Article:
Absolutely. Just Right-Click on the top level item on the left, and select "Connect to another computer..."
"Can the Event Viewer triggers be exported for backing up or, use on another computer or, must I set them up manually for each system (non-domain-joined)?"
Yes. Look at this article on managing tasks. Click on the "Export a Task" link there for the specifics.
"What do you know about the problems regarding windows update? There are a lot of reports of failed updates. For example if 1 out of 10 updates fails, the whole batch will sometimes fail."
It's hard to say what your problem might be. I've seen it (though not as often as you say you have) in cases where system resources were otherwise being used up by other applications. Usually just shutting down rogue processes using the Task Manager (or, worst-case, a restart of the OS) has cleared this up and allowed me to install the updates.
"The exception for updates occurring monthly would include emergency\critical security updates?"
Right. The key word there is "emergency". If there is some virus or worm or very malicious thing that is out in the wild, and is something taking advantage of a vulnerability that wouldn't require someone to mis-configure or otherwise click on and run something to install it - then yes, you'd see an update immediately. But fortunately these are becoming more and more rare.
"Can the reliability reports be retrieved remotely (ex: sms or some online reporting tool)"
The tools you should start looking at for doing this in a business would definitely be the System Center tools - specifically Operations Manager (the new version of what was called MOM). Operations Manager 2007 now supports rich DESKTOP (as well as Server) monitoring and reporting.
"You said the memory diag tool runs in very little memory. What if the memory location it is running in is corrupt?"
Ooo... I don't know. In that case you're probably not going to be able to run it at all - which would probably mean you've got such corruption that wouldn't even boot an OS. Not even Linux.
(DOH! Was that out loud?! I'm gonna get in trouble now! <chuckle>)
"That person that left was me, got an error in live meeting, no OS Crash! (Running Vista) :-P Thank you for an awesome WebCast"
You're welcome! Thanks for coming back! :)
Then shame on you!
Just kidding. But if you are, and now that I have your attention, I think you should know that SP3 (Service Pack 3) for Office 2003 was released today.
Go to http://www.microsoft.com/Office for the details (look under "downloads"), or use Microsoft Update. Get it before the rush.
What's your performance?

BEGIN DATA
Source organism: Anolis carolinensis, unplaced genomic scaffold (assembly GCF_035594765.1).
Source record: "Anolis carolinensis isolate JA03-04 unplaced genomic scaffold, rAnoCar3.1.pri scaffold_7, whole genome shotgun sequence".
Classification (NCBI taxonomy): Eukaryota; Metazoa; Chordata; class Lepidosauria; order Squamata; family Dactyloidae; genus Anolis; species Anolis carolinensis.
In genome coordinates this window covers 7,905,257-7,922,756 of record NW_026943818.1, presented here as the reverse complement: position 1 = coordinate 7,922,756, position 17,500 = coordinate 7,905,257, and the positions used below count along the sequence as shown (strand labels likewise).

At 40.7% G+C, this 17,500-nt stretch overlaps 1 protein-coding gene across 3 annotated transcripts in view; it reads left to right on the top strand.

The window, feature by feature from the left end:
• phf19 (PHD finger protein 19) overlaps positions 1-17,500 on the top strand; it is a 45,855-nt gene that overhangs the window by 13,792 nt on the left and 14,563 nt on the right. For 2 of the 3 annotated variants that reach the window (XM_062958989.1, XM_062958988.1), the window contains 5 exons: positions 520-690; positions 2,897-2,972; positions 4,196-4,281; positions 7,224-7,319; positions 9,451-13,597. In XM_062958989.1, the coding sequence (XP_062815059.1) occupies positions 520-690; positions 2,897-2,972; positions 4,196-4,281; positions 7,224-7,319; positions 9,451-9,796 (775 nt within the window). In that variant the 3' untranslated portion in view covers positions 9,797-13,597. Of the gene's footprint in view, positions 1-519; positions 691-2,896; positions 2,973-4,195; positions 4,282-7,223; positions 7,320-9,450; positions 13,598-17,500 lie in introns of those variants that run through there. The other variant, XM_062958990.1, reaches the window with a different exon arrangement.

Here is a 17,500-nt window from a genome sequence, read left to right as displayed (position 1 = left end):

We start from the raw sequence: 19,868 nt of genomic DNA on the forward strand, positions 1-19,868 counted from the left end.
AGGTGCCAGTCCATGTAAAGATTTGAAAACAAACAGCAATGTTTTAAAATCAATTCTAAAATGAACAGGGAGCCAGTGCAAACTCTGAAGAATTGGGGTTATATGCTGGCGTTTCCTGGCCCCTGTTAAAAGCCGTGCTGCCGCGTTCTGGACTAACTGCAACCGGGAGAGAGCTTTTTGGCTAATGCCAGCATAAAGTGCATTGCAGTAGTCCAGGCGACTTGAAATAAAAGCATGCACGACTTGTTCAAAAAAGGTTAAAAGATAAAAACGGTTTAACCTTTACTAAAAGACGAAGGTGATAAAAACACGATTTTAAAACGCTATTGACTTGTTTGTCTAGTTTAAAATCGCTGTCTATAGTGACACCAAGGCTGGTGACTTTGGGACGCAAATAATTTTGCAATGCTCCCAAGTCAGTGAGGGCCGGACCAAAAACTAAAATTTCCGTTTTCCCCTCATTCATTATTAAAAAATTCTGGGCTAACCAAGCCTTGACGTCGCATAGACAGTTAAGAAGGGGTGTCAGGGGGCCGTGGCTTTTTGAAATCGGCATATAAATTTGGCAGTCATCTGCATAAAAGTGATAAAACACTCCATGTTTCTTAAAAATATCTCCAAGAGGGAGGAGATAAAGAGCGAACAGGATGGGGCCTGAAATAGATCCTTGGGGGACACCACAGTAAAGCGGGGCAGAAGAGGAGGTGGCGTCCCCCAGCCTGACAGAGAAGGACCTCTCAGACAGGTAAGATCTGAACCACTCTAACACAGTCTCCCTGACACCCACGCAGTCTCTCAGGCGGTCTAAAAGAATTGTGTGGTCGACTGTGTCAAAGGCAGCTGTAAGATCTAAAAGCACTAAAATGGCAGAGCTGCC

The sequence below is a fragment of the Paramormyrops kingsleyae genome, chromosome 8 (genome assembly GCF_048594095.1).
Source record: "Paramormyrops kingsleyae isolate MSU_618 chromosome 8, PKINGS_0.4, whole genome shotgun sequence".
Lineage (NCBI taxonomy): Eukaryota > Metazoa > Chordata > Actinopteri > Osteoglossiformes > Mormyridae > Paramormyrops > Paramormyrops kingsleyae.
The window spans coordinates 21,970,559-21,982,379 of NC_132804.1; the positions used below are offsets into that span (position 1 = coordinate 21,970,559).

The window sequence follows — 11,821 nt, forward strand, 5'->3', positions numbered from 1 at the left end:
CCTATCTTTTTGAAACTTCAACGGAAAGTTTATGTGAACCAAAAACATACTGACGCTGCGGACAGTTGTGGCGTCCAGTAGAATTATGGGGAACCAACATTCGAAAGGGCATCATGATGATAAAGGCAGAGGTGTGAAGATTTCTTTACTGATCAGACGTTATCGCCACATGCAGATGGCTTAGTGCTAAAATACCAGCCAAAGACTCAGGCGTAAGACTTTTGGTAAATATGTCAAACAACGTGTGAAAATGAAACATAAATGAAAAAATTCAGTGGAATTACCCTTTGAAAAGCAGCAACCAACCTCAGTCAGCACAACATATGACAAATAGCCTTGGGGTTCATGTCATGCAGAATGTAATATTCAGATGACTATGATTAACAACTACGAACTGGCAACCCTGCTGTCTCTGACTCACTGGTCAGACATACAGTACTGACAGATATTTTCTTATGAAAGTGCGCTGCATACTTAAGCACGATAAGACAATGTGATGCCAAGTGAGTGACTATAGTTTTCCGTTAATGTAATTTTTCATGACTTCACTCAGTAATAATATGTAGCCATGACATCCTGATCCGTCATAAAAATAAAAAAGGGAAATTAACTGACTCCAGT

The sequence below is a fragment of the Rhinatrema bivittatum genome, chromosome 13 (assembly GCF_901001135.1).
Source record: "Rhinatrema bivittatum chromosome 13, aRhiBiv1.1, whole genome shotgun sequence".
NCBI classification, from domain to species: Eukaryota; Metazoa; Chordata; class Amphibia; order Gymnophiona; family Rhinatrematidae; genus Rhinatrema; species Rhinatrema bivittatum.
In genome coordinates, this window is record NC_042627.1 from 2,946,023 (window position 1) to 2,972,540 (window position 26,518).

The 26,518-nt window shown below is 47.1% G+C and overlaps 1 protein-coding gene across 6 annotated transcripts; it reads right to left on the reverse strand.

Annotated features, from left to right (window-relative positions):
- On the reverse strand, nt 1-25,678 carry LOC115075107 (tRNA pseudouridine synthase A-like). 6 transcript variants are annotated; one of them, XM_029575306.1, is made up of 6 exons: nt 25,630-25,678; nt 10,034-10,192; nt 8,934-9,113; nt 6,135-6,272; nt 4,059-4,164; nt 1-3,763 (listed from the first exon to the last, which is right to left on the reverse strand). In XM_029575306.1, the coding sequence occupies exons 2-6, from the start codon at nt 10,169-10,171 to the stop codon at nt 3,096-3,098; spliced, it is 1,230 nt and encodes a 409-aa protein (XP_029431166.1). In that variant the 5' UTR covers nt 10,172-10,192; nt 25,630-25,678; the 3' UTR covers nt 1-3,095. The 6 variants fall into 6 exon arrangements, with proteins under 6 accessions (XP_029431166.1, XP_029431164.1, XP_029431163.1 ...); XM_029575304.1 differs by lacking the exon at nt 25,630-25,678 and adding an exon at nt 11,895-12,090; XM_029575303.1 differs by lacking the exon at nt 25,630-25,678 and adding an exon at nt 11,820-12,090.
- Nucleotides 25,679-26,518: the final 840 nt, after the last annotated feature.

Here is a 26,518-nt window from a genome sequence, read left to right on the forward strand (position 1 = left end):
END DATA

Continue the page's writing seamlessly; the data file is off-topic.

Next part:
"What's your point?"
Microsoft Office PerformancePoint Server 2007 is Microsoft's new Business Intelligence solution. It was announced back in June of 2006, and is officially being launched TODAY.
It's all about business performance management.
Check the website for the announcement, and other good overview resources. And here is the PRESS RELEASE.
Unless you're living in a cave (and if you are, then WOW, caveman! You're getting Internet access in a cave, man!) you know that the excitement is building around Halo3.
Check out this cool car that the Pontiac and Bungie folks are giving away as a prize. The article also describes a sweet deal for getting all of the XBOX Live Gold service for FREE for three days. Best Buy is to be thanked for that one.
Click the picture, or click here for details.
"Kevin.. what does this have to do with I.T.?"
Nothing at all... unless you consider that a lot of geeks like me really love playing Halo, driving tricked-out Pontiacs, and shopping at Best Buy.
It was simply too cool not to share.
And yes.. I enjoy Halo when I get the chance. I do indeed drive a Pontiac (a beat-up '98 Grand Prix that my son is currently begging to buy off of me). And I shop at Best Buy because A) it's a pretty good store, and B) we don't have a Fry's up here.
"Microsoft Office 2007 for $59.95?! It's a steal!"
You know it. It's "The Ultimate Steal" (which also happens to be the name of the promotion). Microsoft is making a special edition of Office for STUDENTS available at that price. So.. students can have for $60 what otherwise costs around $679.
(For you math students out there - that's less than 1/10th of the full price!)
Note: This was available as of September 12 in the U.S., Canada, and the UK, and available on September 20, 2007 in Spain, Italy, and France.
Offer ends April 30, 2008. Always read the fine print.
RTW = Released to Web...
And that's what happened today to Microsoft's new web-based, cross-browser media platform plug-in and technology.
Check out the Silverlight home page, and some of the awesome examples of using Silverlight being announced today by many of our partners. (My favorite is the Halo 3 HD video site I blogged about a few days ago. But my boys are going to also like the WWE page.) There are also links to blog postings and screencasts demonstrating how to incorporate Silverlight into your own web applications.
Here also is the Silverlight Home Page. And developers might want to check out the Silverlight Developer Center.
RTM = Released to Manufacturing
SCVMM = System Center Virtual Machine Manager
and JAFJ = Jump Around for Joy! Woohoo!
Yesterday, the product responsible announced that they have "shipped" System Center Virtual Machine Manager?
"Cool, Kevin... but what is it?"